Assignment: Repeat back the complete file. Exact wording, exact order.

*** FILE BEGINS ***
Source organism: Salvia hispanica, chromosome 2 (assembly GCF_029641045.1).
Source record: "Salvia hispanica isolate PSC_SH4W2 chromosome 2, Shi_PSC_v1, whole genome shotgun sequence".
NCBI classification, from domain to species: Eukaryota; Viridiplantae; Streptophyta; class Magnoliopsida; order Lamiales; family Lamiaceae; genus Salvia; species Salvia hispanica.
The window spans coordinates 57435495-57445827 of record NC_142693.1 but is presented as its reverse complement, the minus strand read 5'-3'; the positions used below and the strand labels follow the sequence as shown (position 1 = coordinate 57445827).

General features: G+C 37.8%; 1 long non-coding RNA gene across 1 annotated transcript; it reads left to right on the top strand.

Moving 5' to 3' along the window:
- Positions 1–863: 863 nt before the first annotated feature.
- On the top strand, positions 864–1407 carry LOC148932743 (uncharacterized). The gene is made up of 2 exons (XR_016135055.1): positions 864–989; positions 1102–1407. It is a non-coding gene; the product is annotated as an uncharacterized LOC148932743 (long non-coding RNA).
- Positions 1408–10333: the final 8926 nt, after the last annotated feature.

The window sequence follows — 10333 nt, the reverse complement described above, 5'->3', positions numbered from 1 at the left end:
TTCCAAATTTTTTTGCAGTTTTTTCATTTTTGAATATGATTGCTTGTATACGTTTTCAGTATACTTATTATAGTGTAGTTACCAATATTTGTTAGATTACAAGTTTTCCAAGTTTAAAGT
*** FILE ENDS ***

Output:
Source organism: Salvia hispanica, chromosome 2 (assembly GCF_029641045.1).
Source record: "Salvia hispanica isolate PSC_SH4W2 chromosome 2, Shi_PSC_v1, whole genome shotgun sequence".
NCBI classification, from domain to species: Eukaryota; Viridiplantae; Streptophyta; class Magnoliopsida; order Lamiales; family Lamiaceae; genus Salvia; species Salvia hispanica.
The window spans coordinates 57435495-57445827 of record NC_142693.1 but is presented as its reverse complement, the minus strand read 5'-3'; the positions used below and the strand labels follow the sequence as shown (position 1 = coordinate 57445827).

General features: G+C 37.8%; 1 long non-coding RNA gene across 1 annotated transcript; it reads left to right on the top strand.

Moving 5' to 3' along the window:
- Positions 1–863: 863 nt before the first annotated feature.
- On the top strand, positions 864–1407 carry LOC148932743 (uncharacterized). The gene is made up of 2 exons (XR_016135055.1): positions 864–989; positions 1102–1407. It is a non-coding gene; the product is annotated as an uncharacterized LOC148932743 (long non-coding RNA).
- Positions 1408–10333: the final 8926 nt, after the last annotated feature.

The window sequence follows — 10333 nt, the reverse complement described above, 5'->3', positions numbered from 1 at the left end:
TTCCAAATTTTTTTGCAGTTTTTTCATTTTTGAATATGATTGCTTGTATACGTTTTCAGTATACTTATTATAGTGTAGTTACCAATATTTGTTAGATTACAAGTTTTCCAAGTTTAAAGT